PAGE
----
The GOP retains its edge in the latest wave of the CBS News/New York Times Upshot/YouGov Battleground Tracker – but Senate Democrats still have a chance, and it could all come down to Kansas
The race for control of the Senate remains competitive, with candidates separated by only single digits in 12 of the 36 races. While a few key races have shifted in Democrats’ direction, Republican candidates hold significant leads in 20 races, and are within one point of their opponents in two others. If the GOP win even one of those two closest races, the party would have a 51-seat majority in the next Congress.
YouGov's Senate model, which is based on the latest data from the Battleground tracker, finds a 51-seat GOP majority to be the most likely outcome of this year's midterm elections.
The latest batch of data does hold some good news for Democrats. Sen. Kay Hagan (D) now holds a nominal lead of one point in North Carolina, after trailing Thom Tillis by one point in the previous survey. Democratic candidates have also held onto a small, 3-point lead in Colorado and moved to a more comfortable 8-point lead in New Hampshire. In traditionally Republican territory, the last month has seen one race tighten in the Democrat’s favor (Georgia), but another threaten to slip away (Kentucky).
Most of these shifts are slight, and in two cases (North Carolina and Colorado) the Democratic lead remains within the margin of error. The most favorable change for Democrats has taken place in Kansas, albeit in circumstances they can at best take only partial credit for, at best. The Democratic candidate in this deeply red state recently dropped out of the race, allowing investor Greg Orman, an independent, to draw even with 17-year incumbent Republican Sen. Pat Roberts. While some commentators – and the Roberts campaign – have argued Orman is a better ideological fit for the Democratic Party, he has said he will caucus with whichever party holds a clear majority. But assuming Democrats win in all the states where they currently hold leads plus Iowa (which is by no means given – see more below), they will have 49 seats total – meaning control of the Senate could turn on the race in Kansas (if Orman won and caucused with Democrats, Vice President Joe Biden would provide the tie-breaking vote). In YouGov's Senate model, a win for Orman is treated as a win for Democrats.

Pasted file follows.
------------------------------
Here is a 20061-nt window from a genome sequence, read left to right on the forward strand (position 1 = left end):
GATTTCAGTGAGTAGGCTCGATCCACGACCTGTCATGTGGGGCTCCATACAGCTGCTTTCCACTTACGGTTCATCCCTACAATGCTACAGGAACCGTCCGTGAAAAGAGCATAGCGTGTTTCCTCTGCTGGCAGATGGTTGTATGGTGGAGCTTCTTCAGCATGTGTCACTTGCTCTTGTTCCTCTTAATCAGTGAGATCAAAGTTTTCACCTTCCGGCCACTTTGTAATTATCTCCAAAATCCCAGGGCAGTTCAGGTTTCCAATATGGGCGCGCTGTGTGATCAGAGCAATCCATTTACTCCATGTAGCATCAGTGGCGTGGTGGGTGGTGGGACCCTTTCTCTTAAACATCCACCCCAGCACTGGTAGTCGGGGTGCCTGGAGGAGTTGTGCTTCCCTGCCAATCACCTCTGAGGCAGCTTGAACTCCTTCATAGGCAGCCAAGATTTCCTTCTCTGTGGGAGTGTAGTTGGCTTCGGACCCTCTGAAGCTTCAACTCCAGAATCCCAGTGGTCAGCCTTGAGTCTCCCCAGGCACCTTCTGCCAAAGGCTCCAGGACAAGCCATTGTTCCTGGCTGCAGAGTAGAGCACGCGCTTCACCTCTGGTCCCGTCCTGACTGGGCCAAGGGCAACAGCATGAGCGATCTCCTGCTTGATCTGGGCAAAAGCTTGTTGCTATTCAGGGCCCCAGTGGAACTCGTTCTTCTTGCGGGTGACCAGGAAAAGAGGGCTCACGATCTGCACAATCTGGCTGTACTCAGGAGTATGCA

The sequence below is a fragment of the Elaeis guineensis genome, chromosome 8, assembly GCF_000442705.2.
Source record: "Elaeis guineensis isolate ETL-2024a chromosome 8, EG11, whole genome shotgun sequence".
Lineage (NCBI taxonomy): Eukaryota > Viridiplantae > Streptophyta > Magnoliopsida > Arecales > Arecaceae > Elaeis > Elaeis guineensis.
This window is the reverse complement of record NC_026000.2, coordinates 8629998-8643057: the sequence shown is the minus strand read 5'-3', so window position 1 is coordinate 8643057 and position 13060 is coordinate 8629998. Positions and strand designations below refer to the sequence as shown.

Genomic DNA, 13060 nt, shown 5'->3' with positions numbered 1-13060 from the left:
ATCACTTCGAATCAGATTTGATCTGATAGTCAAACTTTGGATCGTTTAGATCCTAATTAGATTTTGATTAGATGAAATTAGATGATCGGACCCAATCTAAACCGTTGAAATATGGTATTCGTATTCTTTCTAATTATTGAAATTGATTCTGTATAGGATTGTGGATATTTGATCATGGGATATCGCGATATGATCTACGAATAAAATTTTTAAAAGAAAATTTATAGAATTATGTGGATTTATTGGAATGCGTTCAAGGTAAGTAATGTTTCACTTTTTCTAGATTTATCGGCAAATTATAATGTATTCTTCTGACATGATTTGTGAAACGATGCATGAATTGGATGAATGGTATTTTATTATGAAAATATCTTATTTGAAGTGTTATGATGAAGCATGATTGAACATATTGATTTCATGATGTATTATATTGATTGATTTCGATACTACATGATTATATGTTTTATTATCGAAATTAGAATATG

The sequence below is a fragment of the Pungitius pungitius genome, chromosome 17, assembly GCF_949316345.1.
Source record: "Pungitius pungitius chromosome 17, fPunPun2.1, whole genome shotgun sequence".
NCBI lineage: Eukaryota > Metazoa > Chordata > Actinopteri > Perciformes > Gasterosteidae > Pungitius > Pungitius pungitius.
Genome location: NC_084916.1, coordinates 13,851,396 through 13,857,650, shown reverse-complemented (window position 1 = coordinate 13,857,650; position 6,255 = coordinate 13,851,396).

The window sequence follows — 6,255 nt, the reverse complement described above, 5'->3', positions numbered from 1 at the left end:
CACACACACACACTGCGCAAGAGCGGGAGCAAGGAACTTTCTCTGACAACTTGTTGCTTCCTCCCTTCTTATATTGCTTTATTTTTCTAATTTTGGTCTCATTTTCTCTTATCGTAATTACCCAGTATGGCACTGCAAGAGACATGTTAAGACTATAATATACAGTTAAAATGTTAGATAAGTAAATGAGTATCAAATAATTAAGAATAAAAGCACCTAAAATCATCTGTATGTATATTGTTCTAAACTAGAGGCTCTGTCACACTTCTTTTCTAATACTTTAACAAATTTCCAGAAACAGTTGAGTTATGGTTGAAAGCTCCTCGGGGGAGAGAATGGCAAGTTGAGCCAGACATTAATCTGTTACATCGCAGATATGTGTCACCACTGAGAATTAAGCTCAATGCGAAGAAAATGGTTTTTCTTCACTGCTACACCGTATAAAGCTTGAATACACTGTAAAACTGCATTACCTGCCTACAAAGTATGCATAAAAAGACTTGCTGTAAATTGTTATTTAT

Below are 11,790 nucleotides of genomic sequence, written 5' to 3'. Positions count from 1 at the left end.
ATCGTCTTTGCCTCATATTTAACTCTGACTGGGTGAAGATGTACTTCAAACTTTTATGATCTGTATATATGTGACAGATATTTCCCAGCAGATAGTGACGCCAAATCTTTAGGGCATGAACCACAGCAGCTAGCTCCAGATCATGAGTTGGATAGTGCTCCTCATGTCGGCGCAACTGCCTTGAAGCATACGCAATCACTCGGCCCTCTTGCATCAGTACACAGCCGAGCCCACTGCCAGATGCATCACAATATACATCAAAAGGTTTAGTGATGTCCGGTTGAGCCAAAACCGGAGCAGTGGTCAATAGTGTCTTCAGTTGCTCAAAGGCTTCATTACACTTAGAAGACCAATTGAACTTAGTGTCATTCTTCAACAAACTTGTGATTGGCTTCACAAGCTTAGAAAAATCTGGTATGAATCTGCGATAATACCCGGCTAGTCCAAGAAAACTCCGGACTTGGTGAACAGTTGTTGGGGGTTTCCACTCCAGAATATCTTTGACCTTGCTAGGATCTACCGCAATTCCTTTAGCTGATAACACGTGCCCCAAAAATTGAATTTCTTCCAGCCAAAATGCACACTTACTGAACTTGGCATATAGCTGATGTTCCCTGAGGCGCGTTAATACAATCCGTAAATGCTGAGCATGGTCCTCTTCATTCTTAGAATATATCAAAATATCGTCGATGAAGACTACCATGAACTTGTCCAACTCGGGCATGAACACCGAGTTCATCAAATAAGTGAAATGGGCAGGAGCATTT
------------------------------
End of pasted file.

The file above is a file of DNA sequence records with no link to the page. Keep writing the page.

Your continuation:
These complicated counterfactuals point to the more sobering reality facing Democrats: even with modest gains, their grasp on the upper house of Congress looks tenuous at best. GOP candidates hold leads that exceed the margin of error in no fewer than 20 states. Republicans are poised to defeat incumbent Democratic senators by substantial margins in West Virginia (R+23), Montana (R +21) and South Dakota (R+15). In Alaska, Republican businessman Dan Sullivan retains a 6-point edge over Sen. Mark Begich (D), after trailing by 12 earlier in the summer, and in Arkansas, US Congressman Tom Cotton leads Sen. Mark Pryor by 5 points (after rounding), up from 4. In Louisiana, where the candidates enter a December run-off if no single candidate wins at least 50% of the vote, Democratic Sen. Mary Landrieu holds a 4-point lead over Republican Bill Cassidy that dissolves into a 6-point deficit when the race becomes a head-to-head.
Iowa also continues to be a bright spot for Republicans. The state went for Obama by over 5 points in 2012 and was not expected to be competitive, but State Senator Joni Ernst is in a statistical tie with US Congressman Bill Braley (D). The topline results find Braley with 44% and Ernst with 43%, but even this barely-there lead is deceptive: the difference between the two candidates before rounding is closer to zero than one.
The bottom line is that because of Republican candidates’ competitiveness in a greater number of seats, and the size of their leads, the GOP is still the favorite to take the Senate. But October can bring surprises, and the Democrats cannot be counted out yet. In the past month alone President Barack Obama escalated a new war in the Middle East, evidence gathered that the economic recovery is accelerating and the Ebola virus reached U.S. shores, so it’s not hard to imagine unexpected events making a real difference in the next – and even if they don’t, the race for the Senate could still be up for grabs.